Some Useful Tech Tips: Document Assembly and Tasks
I like what works. I need tools. Here are a few.
USING SIRI FOR E–MAIL AND REMINDERS
- On a whim, I asked Siri to send an e-mail to my paralegal, “Remind me to call Client Smith”.
- The email server popped up (I use Outlook.) with my message to my paralegal.
- But since Siri couldn’t spell my paralegal’s name, I had to type in a couple of letters.
- So, keep your contact list current, and have your own profile complete with a current photo.
- I typed in two letters, autofil took over, and the e-mail to my paralegal was sent, while I was reclining in my chair. It’s that easy.
- And, of course, you can ask Siri to alert you with “reminders”. I am trying to figure out how to sync Reminders with “To Do”. Not quite there yet. But I use them both.
- DOCUMENT ASSEMBLY WITH PATHAGORAS
- My “go-to” document assembly engine is a plug-in to Microsoft Word. But it uses only Word commands, and does not require programming training.
- It is called “Pathagoras”, http://www.pathagoras.com.
- Its founder/creator, and my friend, Roy Lazris, responded to my plea for help, with a GoToMeeting training session. Yep, he really does those.
- He showed me how to create a “dropdown list” of my favorite templates, how to “process” the form before “populating” it with the client’s information, and how to add that information and produce a near-perfect standard document, such as a petition, motion, agreement, or order. It is almost magic. It is reasonable in cost and well-supported. I used these forms during client interviews. I have a screen for the client to follow along.
- “MICROSOFT TO DO” TASK APP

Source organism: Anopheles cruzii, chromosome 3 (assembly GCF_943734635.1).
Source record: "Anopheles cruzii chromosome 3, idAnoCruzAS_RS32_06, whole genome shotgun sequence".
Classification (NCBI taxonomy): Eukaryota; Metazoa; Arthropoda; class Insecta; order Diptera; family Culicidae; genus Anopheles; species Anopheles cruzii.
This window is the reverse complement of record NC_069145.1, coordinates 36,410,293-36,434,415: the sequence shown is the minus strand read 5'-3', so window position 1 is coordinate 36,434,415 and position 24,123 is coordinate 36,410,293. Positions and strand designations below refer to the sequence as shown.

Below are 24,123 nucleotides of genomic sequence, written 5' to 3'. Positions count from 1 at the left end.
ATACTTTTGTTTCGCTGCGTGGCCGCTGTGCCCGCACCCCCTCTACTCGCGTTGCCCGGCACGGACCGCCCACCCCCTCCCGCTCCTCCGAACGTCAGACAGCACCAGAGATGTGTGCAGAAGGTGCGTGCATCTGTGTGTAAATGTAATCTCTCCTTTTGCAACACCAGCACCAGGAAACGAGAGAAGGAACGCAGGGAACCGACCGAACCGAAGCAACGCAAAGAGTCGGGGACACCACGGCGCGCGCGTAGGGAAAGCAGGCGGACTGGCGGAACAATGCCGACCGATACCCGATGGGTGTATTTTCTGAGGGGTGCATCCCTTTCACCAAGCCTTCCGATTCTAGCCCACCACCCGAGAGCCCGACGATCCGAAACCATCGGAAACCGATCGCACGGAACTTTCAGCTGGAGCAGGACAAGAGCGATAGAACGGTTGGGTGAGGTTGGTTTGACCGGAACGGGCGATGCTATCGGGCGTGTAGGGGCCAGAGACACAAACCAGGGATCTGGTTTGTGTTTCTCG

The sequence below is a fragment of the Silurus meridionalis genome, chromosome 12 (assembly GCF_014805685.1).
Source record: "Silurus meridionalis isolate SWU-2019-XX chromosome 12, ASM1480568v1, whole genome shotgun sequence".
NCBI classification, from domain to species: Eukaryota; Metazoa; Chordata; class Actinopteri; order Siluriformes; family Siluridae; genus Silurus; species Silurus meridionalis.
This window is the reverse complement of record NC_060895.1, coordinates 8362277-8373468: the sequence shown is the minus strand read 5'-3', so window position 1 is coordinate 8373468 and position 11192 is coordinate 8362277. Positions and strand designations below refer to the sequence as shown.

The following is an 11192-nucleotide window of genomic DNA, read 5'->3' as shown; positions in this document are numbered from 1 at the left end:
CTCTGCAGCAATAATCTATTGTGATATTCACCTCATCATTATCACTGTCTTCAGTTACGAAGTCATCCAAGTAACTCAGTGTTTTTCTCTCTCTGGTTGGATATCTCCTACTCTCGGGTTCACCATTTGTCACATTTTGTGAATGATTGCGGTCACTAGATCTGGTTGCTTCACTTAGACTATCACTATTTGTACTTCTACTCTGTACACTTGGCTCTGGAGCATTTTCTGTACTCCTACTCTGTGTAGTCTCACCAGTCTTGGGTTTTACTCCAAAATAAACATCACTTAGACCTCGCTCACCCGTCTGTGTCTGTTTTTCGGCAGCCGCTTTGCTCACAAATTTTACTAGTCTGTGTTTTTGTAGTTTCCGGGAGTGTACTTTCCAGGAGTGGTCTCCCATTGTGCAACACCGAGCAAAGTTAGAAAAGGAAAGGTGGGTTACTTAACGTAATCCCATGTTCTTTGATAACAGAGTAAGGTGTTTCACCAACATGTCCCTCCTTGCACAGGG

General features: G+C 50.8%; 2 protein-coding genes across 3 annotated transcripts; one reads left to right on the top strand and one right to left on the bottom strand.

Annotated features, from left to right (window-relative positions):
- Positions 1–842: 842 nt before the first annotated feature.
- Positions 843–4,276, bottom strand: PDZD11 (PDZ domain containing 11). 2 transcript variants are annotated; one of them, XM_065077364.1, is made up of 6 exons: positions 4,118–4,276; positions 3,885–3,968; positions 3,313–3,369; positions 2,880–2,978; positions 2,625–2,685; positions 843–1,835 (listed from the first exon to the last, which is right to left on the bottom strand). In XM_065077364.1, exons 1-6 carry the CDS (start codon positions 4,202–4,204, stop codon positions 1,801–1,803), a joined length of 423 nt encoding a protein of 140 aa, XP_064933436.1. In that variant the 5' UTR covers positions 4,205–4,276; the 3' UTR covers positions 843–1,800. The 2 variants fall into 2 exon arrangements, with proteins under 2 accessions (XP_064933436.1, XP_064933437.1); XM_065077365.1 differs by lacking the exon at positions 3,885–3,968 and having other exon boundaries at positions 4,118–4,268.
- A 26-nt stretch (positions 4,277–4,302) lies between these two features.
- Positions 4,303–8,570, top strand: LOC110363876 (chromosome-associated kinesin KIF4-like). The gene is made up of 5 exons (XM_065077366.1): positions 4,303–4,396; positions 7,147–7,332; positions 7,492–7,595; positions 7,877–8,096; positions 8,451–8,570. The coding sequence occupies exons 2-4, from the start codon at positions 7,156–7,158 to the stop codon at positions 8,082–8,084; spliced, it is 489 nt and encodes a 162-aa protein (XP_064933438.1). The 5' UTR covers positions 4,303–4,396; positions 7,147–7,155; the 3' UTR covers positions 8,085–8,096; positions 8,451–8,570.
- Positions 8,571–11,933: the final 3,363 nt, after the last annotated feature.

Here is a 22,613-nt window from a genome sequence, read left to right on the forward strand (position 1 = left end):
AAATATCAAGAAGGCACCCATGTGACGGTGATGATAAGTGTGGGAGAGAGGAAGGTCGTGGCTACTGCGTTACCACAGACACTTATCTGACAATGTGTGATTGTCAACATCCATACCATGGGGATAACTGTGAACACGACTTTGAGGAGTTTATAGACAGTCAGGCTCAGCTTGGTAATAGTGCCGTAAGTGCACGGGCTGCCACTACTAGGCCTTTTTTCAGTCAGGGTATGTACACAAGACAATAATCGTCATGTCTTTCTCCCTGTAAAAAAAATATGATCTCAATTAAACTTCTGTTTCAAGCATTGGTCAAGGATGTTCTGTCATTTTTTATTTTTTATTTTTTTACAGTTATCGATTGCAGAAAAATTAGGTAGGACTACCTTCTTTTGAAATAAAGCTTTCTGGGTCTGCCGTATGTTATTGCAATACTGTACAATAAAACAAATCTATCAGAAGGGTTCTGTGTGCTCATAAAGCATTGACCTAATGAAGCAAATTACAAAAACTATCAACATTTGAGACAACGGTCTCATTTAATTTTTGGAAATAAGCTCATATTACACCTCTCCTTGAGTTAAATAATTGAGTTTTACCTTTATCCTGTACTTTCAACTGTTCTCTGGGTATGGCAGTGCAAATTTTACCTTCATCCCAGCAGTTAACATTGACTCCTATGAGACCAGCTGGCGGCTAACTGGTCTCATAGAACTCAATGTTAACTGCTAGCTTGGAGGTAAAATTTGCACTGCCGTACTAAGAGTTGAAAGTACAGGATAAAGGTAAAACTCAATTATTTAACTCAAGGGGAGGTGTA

- Microsoft is “getting there” with its “task app”, “Microsoft To Do”, Formerly “Wunderlist”, Microsoft Purchased Wunderlist in 2015, seemed to have lost interest, but announced a transformed “To Do” in its place in 2017.
- Unfortunately Microsoft’s Outlook 365 “Tasks” is just too clunky for efficient task management.
- “To Do” has evolved into a robust application that now allows you to “flag” an e-mqil and send it directly to the “To Do” task list. That makes ALL the difference!
- From there you can edit the task, establish subtasks, set alarms, and change priorities.
- A few minutes every day can give important structure to your work habits.
- I try to follow “The Eisenhower Method”, which I cover in a prior blog post: LOW TECH – PRIORITIZATION – Attorney J. Burton Hunter III : Attorney J. Burton Hunter III (hunterlawfirm.net)
- “To Do” can sync to all your devices. I use a Dell Laptop with Windows 10, an iPhone Xs Max, and an iPad air.
- EVERNOTE NOTE MANAGER AND TASK MANAGER
- I still like, not love, Evernote. I have an Evernote e-mail address, so I forward or or “copy to” my personal e-mails to Evernote. It goes into my default e-mail folder as a note. The key is that everything in Evernote is fully searchable.
- Just type, “Cousin Fred”, “Password Reset”, or “Kanawha Forest”, into Evernote’s robust search engine, and you will have it pop up immediately.
- I just got an e-mail that “Evernote Tasks” has Improved; can’t confirm that yet, but check it out if you are an ‘Evernoter”.
- Here is a short video of its features: https://youtu.be/sbtE9AVySwg
- THE “TODOIST” TASK APP
- Many people prefer the task app “Todoist.” It has announced a new version. The Key will be if you can e-mail tasks to it. It should not be a problem since Evernote actually creates a default e-mail address for you to send e-mails that turn into notes.
- But, remember, the leviathan Microsoft is the owner of To Do.
- GETTING THE MOST OUT OF ZOOM OR MICROSOFT TEAMS
- Finally, these are items I bought by an expert in operating Zoom meetings and hearings. I ordered them all, below:
- SOME “LOW TECH FUNDAMENTALS” BONUS TIPS
- I hope you find something of use to you in this post; but just in case, here are “Low Tech Fundamentals” that every productive professional should consider: Low Tech Fundamentals of Running a Law Office – Attorney J. Burton Hunter III : Attorney J. Burton Hunter III (hunterlawfirm.net)
- Good luck!
This post was written by Burton Hunter